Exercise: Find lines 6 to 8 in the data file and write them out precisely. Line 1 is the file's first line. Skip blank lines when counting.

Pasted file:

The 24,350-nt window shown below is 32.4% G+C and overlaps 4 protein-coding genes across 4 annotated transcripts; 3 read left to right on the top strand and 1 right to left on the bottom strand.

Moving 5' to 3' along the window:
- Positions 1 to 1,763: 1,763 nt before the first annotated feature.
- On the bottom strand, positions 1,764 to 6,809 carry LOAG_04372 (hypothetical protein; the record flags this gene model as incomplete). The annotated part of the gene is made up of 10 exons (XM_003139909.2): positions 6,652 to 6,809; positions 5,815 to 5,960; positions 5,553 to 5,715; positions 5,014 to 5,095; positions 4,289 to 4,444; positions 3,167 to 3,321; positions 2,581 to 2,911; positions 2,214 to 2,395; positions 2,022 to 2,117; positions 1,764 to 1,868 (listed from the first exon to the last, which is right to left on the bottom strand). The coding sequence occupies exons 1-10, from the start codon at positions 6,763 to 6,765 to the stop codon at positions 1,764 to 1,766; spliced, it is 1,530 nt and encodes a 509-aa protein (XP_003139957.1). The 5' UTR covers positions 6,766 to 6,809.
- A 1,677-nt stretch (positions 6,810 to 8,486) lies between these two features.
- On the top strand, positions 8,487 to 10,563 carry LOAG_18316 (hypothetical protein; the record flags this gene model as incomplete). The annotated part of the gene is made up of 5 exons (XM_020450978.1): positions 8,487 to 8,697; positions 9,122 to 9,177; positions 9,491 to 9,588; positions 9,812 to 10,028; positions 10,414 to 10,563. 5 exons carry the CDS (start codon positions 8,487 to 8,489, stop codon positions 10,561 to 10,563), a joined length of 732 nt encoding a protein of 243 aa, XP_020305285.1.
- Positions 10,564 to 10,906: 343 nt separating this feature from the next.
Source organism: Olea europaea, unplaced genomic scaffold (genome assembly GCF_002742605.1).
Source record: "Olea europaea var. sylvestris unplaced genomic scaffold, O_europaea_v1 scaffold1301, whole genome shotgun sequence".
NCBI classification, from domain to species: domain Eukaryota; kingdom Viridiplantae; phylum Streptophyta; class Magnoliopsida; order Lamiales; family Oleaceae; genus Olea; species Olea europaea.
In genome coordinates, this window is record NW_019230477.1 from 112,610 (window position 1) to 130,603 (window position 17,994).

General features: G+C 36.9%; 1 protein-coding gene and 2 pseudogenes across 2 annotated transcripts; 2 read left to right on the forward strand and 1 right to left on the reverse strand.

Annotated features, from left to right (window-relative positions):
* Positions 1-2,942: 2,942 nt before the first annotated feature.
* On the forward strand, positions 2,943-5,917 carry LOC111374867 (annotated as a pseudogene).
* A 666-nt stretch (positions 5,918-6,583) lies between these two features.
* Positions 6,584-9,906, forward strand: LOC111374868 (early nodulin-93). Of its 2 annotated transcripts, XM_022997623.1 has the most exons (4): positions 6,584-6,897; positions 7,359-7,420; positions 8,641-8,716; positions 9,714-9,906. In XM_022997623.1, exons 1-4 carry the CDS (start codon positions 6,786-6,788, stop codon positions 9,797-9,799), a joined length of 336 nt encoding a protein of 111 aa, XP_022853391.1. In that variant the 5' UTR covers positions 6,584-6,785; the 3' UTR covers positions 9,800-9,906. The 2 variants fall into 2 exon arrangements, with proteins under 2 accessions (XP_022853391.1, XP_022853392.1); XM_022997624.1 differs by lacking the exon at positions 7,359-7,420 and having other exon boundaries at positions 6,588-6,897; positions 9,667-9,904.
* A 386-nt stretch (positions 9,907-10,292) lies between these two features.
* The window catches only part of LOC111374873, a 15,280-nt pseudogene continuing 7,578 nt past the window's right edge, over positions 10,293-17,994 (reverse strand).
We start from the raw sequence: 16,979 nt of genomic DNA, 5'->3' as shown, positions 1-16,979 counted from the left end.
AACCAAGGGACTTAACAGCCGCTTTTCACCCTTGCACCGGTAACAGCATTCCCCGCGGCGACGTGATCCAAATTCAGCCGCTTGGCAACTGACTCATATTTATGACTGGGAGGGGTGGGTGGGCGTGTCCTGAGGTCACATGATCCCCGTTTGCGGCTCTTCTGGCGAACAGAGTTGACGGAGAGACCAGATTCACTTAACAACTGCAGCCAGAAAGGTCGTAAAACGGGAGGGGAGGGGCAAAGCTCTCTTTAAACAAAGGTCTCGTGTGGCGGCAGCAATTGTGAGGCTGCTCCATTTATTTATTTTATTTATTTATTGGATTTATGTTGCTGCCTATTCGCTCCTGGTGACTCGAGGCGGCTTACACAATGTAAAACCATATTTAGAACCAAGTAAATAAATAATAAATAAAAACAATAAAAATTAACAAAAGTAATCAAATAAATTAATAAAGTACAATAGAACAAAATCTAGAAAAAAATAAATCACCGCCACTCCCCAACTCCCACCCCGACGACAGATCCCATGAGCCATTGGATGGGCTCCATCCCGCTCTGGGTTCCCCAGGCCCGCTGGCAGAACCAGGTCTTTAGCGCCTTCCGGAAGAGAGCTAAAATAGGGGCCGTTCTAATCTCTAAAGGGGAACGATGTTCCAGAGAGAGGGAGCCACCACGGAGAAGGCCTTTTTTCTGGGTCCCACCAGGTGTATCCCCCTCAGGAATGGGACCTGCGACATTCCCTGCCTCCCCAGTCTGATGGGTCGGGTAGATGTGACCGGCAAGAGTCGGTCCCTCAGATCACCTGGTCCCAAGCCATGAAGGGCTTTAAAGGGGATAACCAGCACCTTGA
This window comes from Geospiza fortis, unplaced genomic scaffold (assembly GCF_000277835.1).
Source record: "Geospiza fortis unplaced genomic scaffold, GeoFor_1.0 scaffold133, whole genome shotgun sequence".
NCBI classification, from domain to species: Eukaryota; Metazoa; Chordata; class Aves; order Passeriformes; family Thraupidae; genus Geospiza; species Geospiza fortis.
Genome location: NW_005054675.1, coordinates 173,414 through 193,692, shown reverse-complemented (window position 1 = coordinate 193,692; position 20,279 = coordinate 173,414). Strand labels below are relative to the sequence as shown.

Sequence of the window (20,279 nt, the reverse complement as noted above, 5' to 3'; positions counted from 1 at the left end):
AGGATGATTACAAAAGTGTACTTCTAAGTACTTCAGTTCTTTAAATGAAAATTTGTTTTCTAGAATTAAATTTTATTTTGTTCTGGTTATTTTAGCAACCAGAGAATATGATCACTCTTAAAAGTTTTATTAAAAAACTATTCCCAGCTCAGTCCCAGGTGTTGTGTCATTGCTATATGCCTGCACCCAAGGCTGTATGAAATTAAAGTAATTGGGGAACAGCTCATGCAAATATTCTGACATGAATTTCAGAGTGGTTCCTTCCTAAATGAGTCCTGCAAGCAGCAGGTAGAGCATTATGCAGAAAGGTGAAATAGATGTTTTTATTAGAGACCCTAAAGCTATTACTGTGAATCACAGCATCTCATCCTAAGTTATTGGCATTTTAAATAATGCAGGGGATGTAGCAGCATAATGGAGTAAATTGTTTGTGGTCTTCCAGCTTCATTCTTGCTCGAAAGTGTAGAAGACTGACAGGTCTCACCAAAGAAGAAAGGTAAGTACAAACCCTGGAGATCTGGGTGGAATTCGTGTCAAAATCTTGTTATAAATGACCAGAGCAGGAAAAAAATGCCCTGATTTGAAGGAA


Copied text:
- On the top strand, positions 8,487 to 10,563 carry LOAG_18316 (hypothetical protein; the record flags this gene model as incomplete). The annotated part of the gene is made up of 5 exons (XM_020450978.1): positions 8,487 to 8,697; positions 9,122 to 9,177; positions 9,491 to 9,588; positions 9,812 to 10,028; positions 10,414 to 10,563. 5 exons carry the CDS (start codon positions 8,487 to 8,489, stop codon positions 10,561 to 10,563), a joined length of 732 nt encoding a protein of 243 aa, XP_020305285.1.
- Positions 10,564 to 10,906: 343 nt separating this feature from the next.
Source organism: Olea europaea, unplaced genomic scaffold (genome assembly GCF_002742605.1).